Google and Apple Compete for AI-Powered Accessibility

On the global accessibility awareness day, both Google and Apple released AI-powered accessibility features
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AI has the potential to revolutionise the way humans interact with their devices, especially for those with health conditions and physical impairments. Whether it’s text-to-speech models in screen readers for people with visual impairments, or intelligent accessibility changes for those with mobility issues, accessibility for all is an important part of software development and AI innovation.

To raise awareness on this issue, entrepreneurs Joe Devon and Dennison Asuncion launched Global Accessibility Awareness Day (GAAD) in 2012. Yesterday marked the 11th anniversary of GAAD, and keeping in line with this theme, both Google and Apple released new AI-powered accessibility features for their devices. Out of all the battlefields tech giants can pick, this is likely one for the best cause.

AI for all

On the occasion of GAAD, Google, in a blog post detailed a host of improvements it has made across its product lineup. Firstly, it spoke about Google Lookout, an app launched in 2019 to help visually impaired individuals navigate the world with image recognition algorithms. Targeted at visually-impaired individuals, this application is now getting an upgrade that uses AI to generate alt text for images on the internet that don’t have it. 

Android’s AI-powered Live Caption feature also got an update with the feature being rolled out to more phones over the summer. In addition to this, speech-impaired users can use Live Caption to type back responses over calls and have the response read aloud to the other caller.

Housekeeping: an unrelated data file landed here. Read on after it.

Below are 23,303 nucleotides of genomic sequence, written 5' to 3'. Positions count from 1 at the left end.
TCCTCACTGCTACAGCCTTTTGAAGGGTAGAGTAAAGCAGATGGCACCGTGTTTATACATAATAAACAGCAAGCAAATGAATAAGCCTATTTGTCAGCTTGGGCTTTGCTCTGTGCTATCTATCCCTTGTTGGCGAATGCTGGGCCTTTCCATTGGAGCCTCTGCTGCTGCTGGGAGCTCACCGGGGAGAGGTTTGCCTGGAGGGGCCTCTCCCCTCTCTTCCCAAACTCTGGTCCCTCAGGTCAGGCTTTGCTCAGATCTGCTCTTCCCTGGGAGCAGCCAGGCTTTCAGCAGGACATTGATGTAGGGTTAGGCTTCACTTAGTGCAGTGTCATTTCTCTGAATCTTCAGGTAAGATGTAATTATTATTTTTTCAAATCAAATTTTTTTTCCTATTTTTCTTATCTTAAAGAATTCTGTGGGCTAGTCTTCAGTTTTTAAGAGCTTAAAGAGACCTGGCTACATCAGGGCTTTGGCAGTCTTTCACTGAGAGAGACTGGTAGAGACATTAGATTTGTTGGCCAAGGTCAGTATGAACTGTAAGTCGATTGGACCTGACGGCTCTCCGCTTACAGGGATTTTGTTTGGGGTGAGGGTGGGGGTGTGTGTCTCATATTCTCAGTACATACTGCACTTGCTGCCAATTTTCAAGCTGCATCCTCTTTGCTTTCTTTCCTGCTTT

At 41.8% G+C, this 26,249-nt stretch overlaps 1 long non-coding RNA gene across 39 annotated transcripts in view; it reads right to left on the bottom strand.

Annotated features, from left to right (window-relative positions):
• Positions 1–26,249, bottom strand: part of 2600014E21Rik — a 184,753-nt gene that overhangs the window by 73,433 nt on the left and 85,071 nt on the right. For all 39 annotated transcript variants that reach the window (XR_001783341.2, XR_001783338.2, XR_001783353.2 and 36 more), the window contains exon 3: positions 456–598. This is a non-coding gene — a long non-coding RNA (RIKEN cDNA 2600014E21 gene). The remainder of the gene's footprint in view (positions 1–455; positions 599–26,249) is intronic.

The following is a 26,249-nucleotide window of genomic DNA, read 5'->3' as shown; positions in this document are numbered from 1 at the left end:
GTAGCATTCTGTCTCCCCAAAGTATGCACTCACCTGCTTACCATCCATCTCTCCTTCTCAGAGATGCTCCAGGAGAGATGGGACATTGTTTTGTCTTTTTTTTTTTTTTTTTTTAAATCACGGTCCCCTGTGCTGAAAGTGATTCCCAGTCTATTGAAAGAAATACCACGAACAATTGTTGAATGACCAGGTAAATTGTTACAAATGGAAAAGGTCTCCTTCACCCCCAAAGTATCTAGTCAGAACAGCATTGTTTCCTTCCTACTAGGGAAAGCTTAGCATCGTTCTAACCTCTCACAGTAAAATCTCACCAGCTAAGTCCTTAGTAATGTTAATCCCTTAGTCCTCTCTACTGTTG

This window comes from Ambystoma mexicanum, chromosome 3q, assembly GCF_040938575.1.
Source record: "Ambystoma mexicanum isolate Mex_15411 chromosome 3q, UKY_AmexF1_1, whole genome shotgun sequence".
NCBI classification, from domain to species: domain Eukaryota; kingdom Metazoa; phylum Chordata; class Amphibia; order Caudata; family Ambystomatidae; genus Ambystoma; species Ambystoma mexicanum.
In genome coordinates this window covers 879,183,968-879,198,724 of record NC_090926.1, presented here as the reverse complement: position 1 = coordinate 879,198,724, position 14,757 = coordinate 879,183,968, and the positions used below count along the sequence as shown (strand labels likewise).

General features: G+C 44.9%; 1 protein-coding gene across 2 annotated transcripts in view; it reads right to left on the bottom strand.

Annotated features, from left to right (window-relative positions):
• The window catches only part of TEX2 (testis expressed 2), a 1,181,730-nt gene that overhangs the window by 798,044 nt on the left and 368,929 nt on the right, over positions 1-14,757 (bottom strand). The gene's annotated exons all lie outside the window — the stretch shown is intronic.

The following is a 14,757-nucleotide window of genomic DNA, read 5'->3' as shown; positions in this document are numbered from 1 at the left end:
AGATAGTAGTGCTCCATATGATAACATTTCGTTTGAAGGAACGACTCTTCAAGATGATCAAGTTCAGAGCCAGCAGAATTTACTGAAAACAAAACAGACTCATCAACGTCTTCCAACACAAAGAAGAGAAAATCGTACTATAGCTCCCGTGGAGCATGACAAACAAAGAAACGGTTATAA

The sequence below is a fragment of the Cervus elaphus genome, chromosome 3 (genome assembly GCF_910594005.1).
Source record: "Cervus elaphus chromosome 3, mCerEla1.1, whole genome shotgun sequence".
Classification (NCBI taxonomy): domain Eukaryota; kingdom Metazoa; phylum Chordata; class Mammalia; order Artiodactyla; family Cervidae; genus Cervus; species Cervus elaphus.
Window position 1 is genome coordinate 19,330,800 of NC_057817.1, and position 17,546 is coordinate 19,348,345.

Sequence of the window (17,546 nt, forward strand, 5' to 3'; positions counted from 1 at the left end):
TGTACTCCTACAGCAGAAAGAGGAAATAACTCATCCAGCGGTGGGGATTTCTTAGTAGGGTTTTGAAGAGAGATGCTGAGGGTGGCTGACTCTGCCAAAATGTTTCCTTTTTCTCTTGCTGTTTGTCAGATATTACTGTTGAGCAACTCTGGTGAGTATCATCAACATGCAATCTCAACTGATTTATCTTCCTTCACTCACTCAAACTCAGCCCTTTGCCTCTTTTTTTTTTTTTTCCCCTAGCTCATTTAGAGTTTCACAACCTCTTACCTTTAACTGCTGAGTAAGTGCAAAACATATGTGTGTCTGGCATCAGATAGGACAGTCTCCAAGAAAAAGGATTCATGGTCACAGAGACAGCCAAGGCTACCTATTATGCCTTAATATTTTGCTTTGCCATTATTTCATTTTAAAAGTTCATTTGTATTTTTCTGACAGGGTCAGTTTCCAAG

Apple, on the other hand, released one of the most revolutionary accessibility improvements to their devices. Made for users diagnosed with ALS (amyotrophic lateral sclerosis) or other conditions that impact speech ability, Apple released a feature called Personal Voice. By reading aloud 15 minutes of randomised text prompts, users can train an AI model to sound exactly like them.

To keep the process secure and private, all machine learning processing is done on-device. Personal Voice is also integrated with Live Speech, another accessibility feature that allows users to convert text to audio on phone and FaceTime calls. 

Additionally, Apple also introduced a feature for the visually impaired. Adding to the detection mode in iPhone’s Magnifier, Apple introduced another feature, known as Point and Speak. It uses image recognition algorithms to process data from the camera on the device to announce images and text to users. 

While a majority of these features reduce the barrier to entry for individuals with disabilities, integrating AI in this field must be done with a measured approach, lest it raises security concerns later down the line. 

Balancing harm and benefit

The primary exhibit here is Apple’s Personal Voice feature, which, on a surface level, is a life-changer for those who wish to interact with the world in their own voice. However, on the flip side, it can also be used for malicious purposes. Suppose a mal-intentioned party got a user to go through the 15-minute prompt required to train the personal voice, the output can be used as a method to launch a social engineering attack on the person. 

While the current crop of AI-powered accessibility features come with on-device ML processing, the issue of data privacy also tends to arise in such matters. If the accessibility data is not processed on the device and it is uploaded to the cloud, it means that a majority of the users’ data is exposed, leading them to sacrifice accessibility for privacy. 

AI bias is another issue when it comes to accessibility services. Due to the lack of data on individuals with disabilities, AI algorithms can be biased or under-fitted for this demographic. Even though these accessibility models are a good step forward in using AI to enable technology usage for all, there still needs to be many steps taken for safe and responsible AI in accessibility.

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